Information overload is probably the largest, or to put it in forum terms "scroll". The problem is that as a forum gets busier, the information content eventually becomes too large for most readers to take in. Topics that they were interested in go by too quickly, swallowed up by everything else that's being discussed. The most serious board readers don't notice a problem, but casual readers surely do.

Some of those casual readers probably see this as a bad signal-to-noise ratio, though that's not it exactly. It could be that all of the information is good, but if a reader is only interested in 10% of it, he finds his interests quickly buried in the other ninety.

Information overload can also be worsened by poor topic overlap. If a forum contains two topics that are sufficiently unlike each other, a casual reader may not be able to understand half of the labeling or subjects in a forum, thereby worsening his apparent signal-to-noise. For example last week I was looking at topics in a general gaming forum all labelled "[Oblivion]". I had no idea if it was a board game I should be interested in, or a computer game that I probably wouldn't be. (It turned out to be neither, but instead a smart looking computer RPG that I'd play if I had the time.) In any case, where a small forum wouldn't have been too impacted, for a large forum where 10 of these mysterious threads might pop up in a day, the problem becomes increasingly large.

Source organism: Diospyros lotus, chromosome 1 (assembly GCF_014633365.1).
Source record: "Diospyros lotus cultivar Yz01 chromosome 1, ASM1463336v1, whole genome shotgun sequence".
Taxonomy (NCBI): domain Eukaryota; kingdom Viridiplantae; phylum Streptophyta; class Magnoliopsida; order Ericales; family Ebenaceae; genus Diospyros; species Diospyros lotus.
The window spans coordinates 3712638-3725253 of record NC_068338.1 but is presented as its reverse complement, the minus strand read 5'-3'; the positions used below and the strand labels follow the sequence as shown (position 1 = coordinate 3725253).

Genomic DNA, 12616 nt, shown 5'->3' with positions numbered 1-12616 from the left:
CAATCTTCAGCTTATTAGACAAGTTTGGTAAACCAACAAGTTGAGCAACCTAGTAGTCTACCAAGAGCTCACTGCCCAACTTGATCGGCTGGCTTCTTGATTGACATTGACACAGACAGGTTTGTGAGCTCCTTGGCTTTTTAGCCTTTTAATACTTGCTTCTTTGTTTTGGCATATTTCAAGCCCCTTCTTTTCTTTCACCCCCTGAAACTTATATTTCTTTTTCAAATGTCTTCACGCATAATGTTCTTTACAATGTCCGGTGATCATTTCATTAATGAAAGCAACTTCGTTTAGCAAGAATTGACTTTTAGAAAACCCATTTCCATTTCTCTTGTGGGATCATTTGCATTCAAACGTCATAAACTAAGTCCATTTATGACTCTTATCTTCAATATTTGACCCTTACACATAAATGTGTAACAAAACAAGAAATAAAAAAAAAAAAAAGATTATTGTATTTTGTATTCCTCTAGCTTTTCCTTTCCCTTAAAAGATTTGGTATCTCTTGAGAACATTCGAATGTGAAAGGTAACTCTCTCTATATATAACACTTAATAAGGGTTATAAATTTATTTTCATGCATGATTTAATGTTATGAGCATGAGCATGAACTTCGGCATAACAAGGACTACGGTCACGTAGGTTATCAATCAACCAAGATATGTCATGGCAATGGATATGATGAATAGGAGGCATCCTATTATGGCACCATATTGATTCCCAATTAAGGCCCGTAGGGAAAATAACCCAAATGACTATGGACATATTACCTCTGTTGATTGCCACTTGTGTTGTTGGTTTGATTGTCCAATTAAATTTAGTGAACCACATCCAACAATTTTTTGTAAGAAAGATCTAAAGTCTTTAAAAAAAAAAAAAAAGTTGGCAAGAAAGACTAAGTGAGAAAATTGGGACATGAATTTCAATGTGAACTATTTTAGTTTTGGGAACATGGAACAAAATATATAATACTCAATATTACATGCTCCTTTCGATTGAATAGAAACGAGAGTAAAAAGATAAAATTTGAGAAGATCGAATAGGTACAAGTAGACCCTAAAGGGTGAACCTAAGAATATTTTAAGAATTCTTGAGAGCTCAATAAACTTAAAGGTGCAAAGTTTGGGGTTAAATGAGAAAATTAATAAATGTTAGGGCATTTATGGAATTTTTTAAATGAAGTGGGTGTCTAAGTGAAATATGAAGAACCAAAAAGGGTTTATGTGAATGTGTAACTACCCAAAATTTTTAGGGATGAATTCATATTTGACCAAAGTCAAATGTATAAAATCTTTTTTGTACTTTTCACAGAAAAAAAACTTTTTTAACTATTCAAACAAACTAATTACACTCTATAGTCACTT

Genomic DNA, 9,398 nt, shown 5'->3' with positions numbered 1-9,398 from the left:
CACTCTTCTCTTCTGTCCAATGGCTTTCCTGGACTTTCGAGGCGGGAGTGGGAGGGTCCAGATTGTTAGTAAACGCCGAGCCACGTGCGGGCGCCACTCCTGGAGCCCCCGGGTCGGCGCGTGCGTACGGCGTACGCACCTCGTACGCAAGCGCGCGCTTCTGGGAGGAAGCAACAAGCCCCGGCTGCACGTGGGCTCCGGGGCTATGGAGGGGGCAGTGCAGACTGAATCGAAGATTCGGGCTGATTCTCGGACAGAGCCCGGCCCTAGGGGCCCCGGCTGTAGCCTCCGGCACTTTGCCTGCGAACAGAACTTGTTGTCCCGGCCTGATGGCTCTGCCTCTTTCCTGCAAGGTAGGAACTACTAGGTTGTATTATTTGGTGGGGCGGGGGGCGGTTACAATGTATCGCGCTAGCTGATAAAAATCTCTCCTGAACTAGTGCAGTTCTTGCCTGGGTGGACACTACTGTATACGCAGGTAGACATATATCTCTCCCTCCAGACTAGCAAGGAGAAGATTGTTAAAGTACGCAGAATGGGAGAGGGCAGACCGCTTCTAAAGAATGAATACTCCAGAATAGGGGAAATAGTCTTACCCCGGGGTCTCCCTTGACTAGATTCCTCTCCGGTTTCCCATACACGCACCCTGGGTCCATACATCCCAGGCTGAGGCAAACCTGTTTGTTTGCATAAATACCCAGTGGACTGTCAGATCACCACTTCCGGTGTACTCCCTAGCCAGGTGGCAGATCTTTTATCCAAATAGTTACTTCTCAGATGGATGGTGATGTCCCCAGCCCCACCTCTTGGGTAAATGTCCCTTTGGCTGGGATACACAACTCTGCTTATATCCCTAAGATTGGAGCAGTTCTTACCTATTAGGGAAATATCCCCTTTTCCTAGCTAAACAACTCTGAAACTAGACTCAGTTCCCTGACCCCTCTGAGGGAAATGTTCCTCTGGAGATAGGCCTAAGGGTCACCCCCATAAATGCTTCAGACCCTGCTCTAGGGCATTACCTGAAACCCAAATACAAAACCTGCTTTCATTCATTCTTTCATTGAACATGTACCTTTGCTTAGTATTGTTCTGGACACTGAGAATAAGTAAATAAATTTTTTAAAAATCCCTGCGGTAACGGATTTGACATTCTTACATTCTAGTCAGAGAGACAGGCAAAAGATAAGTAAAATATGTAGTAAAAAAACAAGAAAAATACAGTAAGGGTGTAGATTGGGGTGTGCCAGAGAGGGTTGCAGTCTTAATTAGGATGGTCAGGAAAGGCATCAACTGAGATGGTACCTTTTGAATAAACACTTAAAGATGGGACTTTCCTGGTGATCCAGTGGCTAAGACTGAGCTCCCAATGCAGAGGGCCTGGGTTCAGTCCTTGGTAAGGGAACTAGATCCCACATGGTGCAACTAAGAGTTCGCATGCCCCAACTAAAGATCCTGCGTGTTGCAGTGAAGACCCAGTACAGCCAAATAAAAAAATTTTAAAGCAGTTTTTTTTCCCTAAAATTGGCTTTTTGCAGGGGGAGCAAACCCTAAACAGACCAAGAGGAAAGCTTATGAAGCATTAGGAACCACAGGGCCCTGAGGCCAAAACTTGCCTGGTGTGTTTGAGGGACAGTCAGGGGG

The RPGnet Forums & These Issues

Cut to the RPGnet forums. On a good day they'll have 800-900 readers viewing them simultaneously and half of those users can be jammed into a single forum, called "Roleplaying Open", the core forum of the site.

It's not 100% clear how Dunbar's Number applies to a forum environment, where many users are lurkers. However I think it is clear that a large forum (by which I mean an individual "folder", not necessarily the entire forum system) is going to hit that limit. As I write there are 1005 active users on RPGnet, of which 369 are registered users and 636 are guests. 344 are currently viewing RP Open. Assuming that just the registered members are likely to impact community size limits, that means that there are 127 community members at this second.